Blog: Lee Corden, Director

Advent has handled many major announcements down the years, but I can’t remember anything quite like the week surrounding Coventry’s UK City of Culture success.

The media interest was immense but, of course, they had to plan for any of the five cities winning as there was – remarkably – not a single leak. That meant there were masses of ‘if you win, we’ll need this, this and this’ conversations taking place with local, regional and national journalists in the days leading up.

And they wanted every scrap of information – from what’s the meaning behind Sent to Coventry to how many pubs there are in the city.

It was an electrifying, no-let-up kind of a week but, ultimately, it was very much worth it.

To be able stand just in the wings of The One Show set alongside the other hopeful cities’ representatives and see (I saw the name come out of the golden envelope before I heard the word) minister John Glen reveal it was Coventry that had been selected, was a truly memorable moment.

I cheered. Loudly. I’ve watched it back on the One Show and can hear myself above everything else. How embarrassing! Years of reporting on football should have seen me hold back (you never cheer in the press box – even if your side scores a late winner) but, Advent has worked on this for more than two-and-a-half years with some incredible people, and knowing exactly what it means to Coventry, meant I couldn’t hold it in.

Some of those around me hadn’t heard the result, but did hear me cheer so I had to sheepishly break it to them that we’d won. WE HAD WON.

Work mode kicked in almost immediately and we were suddenly working alongside the press team from the DCMS to get David Burbidge, Laura McMillan, Louis Lewinson, Justine Themen and Emma Harrabin in front of national TV cameras and on the phone to radio stations and newspapers.

They, alongside Martin Reeves, had wowed the judges the day before, so a few questions from the media didn’t faze them!

It was key, too, to make sure that the local and regional journalists got what they needed after the result. The backing from the media in Coventry and Warwickshire for City of Culture has been magnificent and I genuinely believe it had a hand in the final victory.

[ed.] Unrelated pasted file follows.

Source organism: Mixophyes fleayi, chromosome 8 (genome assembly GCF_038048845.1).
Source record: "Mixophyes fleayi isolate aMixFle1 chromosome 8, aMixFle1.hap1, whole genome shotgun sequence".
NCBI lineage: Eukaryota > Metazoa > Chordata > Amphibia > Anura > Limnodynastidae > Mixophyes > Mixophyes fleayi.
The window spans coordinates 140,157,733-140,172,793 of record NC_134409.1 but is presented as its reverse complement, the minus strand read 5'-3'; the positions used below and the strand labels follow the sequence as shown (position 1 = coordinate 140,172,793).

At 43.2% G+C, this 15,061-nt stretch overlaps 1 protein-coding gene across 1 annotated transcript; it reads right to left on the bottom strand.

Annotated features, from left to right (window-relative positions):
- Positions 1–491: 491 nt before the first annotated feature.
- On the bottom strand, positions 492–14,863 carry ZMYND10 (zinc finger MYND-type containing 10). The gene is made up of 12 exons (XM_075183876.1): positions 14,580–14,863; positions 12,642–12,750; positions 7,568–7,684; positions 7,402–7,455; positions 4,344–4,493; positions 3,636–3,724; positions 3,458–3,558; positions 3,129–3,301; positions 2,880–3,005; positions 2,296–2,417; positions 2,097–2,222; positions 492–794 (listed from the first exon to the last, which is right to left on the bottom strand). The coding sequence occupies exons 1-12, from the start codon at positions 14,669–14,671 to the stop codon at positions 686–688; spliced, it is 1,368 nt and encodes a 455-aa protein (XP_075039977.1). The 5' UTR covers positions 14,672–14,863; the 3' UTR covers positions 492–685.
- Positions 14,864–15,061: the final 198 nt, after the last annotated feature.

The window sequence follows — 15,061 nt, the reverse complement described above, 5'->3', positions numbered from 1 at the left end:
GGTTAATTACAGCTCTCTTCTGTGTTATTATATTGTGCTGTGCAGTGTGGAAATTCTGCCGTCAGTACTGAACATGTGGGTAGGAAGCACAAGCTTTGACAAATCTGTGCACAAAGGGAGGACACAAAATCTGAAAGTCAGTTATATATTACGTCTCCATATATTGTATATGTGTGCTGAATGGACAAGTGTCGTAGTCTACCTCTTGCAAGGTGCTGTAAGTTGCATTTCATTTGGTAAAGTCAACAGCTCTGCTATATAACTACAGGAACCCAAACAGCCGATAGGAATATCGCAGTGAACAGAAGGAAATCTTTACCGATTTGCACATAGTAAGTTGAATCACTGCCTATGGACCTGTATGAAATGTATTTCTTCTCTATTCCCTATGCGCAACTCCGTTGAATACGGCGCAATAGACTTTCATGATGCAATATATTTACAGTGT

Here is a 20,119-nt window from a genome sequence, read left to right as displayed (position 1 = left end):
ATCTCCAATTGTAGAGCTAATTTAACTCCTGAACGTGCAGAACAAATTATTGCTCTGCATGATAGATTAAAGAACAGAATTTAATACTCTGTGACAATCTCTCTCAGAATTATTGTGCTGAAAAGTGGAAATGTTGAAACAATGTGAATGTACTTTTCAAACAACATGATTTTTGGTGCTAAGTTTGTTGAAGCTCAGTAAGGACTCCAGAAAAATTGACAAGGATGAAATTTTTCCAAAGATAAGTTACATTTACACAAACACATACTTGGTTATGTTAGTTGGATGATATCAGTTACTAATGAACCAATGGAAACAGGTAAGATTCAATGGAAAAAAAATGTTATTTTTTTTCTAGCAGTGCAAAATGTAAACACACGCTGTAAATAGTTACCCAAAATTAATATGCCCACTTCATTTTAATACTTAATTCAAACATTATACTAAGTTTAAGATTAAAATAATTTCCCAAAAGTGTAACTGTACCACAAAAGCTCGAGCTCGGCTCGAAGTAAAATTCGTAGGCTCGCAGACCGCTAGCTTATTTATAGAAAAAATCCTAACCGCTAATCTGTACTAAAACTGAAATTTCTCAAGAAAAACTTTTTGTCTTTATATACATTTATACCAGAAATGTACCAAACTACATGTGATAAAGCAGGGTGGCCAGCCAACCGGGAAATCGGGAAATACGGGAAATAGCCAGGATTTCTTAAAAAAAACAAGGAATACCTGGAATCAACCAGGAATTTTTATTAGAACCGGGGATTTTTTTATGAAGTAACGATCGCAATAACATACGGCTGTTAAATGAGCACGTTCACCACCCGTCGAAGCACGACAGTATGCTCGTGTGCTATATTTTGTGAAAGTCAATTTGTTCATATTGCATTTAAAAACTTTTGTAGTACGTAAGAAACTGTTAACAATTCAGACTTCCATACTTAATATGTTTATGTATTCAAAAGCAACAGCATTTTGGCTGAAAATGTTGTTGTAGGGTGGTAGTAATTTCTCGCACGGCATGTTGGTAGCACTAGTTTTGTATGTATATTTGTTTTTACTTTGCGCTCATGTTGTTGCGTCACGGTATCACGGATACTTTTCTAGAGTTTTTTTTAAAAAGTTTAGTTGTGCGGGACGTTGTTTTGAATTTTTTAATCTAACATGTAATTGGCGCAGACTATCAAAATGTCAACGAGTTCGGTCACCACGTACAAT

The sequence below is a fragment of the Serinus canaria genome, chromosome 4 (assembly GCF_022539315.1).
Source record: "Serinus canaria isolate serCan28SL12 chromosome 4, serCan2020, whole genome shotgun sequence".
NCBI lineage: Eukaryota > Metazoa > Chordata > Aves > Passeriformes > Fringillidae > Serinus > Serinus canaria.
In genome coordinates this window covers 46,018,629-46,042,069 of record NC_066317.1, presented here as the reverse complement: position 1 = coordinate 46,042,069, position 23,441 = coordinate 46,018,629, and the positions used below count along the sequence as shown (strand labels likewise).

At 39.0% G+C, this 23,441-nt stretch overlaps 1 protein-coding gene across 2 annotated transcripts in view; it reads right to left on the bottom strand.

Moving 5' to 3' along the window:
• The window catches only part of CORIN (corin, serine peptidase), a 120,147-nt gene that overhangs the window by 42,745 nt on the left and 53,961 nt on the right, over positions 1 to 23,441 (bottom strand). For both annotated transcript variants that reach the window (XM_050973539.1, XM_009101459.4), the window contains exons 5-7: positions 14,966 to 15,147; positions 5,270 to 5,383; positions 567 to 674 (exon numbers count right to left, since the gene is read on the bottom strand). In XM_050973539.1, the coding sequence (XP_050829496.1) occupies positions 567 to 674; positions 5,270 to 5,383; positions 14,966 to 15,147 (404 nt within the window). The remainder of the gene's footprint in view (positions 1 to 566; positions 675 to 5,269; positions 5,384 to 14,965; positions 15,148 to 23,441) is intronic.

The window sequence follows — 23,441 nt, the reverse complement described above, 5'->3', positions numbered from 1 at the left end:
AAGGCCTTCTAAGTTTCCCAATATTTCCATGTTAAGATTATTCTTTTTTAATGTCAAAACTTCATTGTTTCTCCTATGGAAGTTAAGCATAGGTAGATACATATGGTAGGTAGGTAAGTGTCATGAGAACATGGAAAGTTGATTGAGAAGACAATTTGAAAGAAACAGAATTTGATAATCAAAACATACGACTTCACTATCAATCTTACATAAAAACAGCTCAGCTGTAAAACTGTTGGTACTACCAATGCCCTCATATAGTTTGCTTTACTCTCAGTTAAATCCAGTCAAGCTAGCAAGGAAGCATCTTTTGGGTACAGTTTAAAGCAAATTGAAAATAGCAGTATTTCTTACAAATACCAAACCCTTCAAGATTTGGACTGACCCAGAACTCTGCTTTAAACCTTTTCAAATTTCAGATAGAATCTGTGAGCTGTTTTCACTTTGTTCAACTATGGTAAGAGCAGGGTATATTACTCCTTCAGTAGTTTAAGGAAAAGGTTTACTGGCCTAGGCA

So it was vital that they didn’t suddenly get left out because the national interest in Coventry had gone off the scale. I think we got the balance absolutely right.

Rob Milne and I were making sure that happened in Hull while Ryan Merriman and Adam Dent were doing the same down in Coventry where the Belgrade Theatre looked like the Alamo, surrounded by media trucks, and the demand for interviews was just as high. It was a genuine team effort.

It’s been an amazing two-and-a-half years and there is no doubt in my mind that Coventry fielded the best bid and the correct outcome was assured.

From a media perspective, everything that was great about the campaign was encapsulated in those few days around the win.

People were willing to be put up for interview knowing full well that they might be dropped if the media chose to speak to someone else. Never once did they complain. People were willing to get up before 5am to let in BBC Breakfast to ensure more great coverage for the city on a national scale. And people were happy to stand or perform in the freezing cold to help bring TV coverage to life on the Friday evening.

The tangible result of those 72 hours was around 4,000 mentions of Coventry 2021 across UK media, the less tangible was the real sense of civic pride at the achievement. If we hadn’t won, there’s no question that Coventry’s national profile had been raised over the course of the two years and there is no question it would have been worth bidding.

But what we saw in those final few weeks was people from all communities rallying round to help in the campaign to give it the vital final push to help the city win. And we did win.

And it’s incredible to have been part of it.

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